For me, it came with kidney stones some years back. After three hours untreated in an emergency room, I finally received a doctor-approved shot of morphine, then a second, then relief. Deliverance. I was willing again to go on living -- having not been so sure a few minutes before.
Morphine, it turns out, is child’s play when it comes to pain relief. Fentanyl is serious stuff -- 50-100 times more powerful than morphine. Fentanyl is prescribed to only the most serious...
Plan ahead for important healthcare decisions
by Ferrell Foster on April 25, 2016 in clc
There are too many “special” days with which to keep up, so I missed one this month that I wish I hadn’t -- National Healthcare Decisions Day, April 16. Missing the day, however, does not mean we have to miss the point.
The day “exists to inspire, educate and empower the public and providers about the importance of advance care planning. NHDD is an initiative to encourage patients to express their wishes regarding healthcare and for providers and facilities to respect those wishes, whatever they may be.”
The 50-state annual initiative promotes providing “clear, concise, and consistent information on healthcare...
Texans spending billions for booze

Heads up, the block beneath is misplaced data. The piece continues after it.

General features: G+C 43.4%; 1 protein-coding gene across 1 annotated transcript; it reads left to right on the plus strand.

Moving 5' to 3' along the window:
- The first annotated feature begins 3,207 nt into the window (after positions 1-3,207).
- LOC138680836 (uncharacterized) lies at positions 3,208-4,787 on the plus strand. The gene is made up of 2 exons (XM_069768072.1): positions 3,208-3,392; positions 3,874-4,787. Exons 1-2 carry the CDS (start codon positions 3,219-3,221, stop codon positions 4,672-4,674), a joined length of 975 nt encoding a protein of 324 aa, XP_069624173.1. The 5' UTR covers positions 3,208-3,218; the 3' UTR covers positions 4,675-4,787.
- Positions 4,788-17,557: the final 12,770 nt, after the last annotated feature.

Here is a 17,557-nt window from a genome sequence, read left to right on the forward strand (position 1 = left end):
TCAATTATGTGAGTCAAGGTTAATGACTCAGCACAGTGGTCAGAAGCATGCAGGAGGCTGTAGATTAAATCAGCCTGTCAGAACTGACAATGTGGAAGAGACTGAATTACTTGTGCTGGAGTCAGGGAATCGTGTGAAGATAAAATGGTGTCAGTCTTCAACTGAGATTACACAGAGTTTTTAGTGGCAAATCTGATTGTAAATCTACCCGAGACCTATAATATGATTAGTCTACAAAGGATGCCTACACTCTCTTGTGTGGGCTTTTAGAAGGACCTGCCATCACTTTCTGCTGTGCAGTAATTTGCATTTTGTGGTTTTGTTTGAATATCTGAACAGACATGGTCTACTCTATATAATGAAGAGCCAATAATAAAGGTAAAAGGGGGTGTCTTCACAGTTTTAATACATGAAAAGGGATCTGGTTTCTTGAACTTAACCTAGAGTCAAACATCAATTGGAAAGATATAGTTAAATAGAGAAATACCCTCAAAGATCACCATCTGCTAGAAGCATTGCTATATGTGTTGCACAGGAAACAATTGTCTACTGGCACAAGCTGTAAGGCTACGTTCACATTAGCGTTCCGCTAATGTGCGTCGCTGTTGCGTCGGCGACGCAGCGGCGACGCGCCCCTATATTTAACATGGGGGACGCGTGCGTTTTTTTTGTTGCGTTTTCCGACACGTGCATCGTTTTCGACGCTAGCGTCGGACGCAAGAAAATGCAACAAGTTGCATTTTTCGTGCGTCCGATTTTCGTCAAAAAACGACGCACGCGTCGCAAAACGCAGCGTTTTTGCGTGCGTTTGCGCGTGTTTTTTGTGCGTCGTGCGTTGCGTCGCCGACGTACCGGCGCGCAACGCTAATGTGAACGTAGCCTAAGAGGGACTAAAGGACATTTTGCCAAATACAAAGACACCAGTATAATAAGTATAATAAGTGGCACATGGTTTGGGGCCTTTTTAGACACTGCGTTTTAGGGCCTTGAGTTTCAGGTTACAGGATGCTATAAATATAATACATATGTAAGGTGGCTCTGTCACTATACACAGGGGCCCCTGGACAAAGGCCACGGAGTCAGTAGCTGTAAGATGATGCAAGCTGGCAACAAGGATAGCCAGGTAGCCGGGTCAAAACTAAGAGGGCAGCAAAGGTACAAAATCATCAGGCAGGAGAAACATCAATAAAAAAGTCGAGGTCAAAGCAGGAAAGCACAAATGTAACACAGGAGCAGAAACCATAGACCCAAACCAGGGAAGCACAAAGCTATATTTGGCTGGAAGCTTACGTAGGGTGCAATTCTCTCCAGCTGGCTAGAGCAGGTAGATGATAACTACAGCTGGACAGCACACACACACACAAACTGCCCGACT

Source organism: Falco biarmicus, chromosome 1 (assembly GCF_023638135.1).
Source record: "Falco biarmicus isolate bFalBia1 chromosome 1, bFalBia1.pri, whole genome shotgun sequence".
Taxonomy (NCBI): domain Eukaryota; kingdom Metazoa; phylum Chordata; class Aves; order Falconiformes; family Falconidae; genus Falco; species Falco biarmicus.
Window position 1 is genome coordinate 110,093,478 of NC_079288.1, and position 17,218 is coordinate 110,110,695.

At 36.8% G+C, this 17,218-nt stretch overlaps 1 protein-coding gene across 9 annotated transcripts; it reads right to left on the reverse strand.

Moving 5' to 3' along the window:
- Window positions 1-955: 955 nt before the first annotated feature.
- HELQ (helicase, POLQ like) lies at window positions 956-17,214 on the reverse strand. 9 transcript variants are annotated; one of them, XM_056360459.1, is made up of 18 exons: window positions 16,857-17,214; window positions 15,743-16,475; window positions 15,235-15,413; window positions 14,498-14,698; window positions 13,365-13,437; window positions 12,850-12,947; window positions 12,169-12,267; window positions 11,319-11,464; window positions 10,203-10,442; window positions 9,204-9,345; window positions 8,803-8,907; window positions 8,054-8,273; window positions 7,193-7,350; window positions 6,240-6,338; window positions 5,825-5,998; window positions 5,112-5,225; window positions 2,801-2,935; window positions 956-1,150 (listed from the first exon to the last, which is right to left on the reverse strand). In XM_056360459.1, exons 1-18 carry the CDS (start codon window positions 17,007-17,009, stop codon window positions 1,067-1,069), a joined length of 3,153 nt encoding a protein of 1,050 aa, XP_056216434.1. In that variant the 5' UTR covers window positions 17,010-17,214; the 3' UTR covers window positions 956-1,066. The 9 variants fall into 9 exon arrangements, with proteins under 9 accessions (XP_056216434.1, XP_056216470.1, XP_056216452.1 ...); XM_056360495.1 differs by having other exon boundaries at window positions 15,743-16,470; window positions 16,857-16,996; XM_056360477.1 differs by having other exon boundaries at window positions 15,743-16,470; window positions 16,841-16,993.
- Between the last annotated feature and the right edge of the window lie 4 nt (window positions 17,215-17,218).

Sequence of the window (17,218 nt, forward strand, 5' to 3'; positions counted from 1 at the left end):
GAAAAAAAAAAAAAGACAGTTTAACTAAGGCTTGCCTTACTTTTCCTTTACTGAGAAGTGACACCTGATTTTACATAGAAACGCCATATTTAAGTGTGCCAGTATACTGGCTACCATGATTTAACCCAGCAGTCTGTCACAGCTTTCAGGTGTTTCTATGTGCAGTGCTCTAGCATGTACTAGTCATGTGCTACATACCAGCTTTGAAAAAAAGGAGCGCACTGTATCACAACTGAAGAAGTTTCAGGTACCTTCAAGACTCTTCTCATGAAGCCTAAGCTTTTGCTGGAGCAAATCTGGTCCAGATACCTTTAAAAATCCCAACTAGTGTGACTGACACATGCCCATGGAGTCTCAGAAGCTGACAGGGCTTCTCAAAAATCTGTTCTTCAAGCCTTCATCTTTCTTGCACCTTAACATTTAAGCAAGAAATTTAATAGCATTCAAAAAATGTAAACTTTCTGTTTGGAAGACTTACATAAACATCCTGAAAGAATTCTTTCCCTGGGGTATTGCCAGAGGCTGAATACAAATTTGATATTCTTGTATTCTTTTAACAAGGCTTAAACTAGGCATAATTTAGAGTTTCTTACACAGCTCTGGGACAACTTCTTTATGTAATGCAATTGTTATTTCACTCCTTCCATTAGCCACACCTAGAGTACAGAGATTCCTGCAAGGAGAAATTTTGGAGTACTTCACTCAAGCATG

by Ferrell Foster on February 25, 2016 in clc
Texans are going to bars and drinking deep of alcoholic beverages, according to a story in the Austin American-Statesman.
Beer, wine, and mixed drink sales reached almost $6 billion in Texas last year, an increase of 6 percent over 2014.
This figure saddens me. Some of it accounts for just basic refreshment. Some people drink a beer in the same way I drink a Dr. Pepper. Some people drink a glass of wine for health benefits. Some people just like the taste. But, I suspect, most of the alcohol is consumed to alter one's mood -- to help unwind at the end of a day, to become more loose at a party, or to hide from life's pains.
In Search of Common Ground: Grand Jury Reform, Black Lives Matter and Pro-Life Advocacy
by Kathryn Freeman on January 28, 2016 in clc
Our criminal justice system is broken in regard to grand juries.
Many people are familiar with the roles of law enforcement, judges, and lawyers in the criminal justice system. Most people are decidedly less familiar with the important, but often hidden role of the grand jury.
A grand jury is a group of 12 citizens of the county where the grand jury sits, able to read and write, not under indictment, etc. The most common role of the grand jury is to listen to the facts of a case and determine if probable cause exists for charges alleged against a defendant.
While both grand juries and trial juries are made up of lay people who must...
It is good to stand with God in valuing life
by Ferrell Foster on January 20, 2016 in clc
Walking into the airport. Approaching the first security checkpoint.
Officer: Final Destination. Me: Washington. Officer: Purpose of your trip. Me: Evangelicals for Life meeting. Officer: Keep up the good work. (fist bump)
All of us who care about the sacredness of life from conception to natural death need to keep up the good work. We have shown over the past 43 years that the Supreme Court does not determine right and wrong even though it may determine what is constitutional and unconstitutional.
Quite simply, it is wrong to take another life simply because it is inconvenient to someone for the life...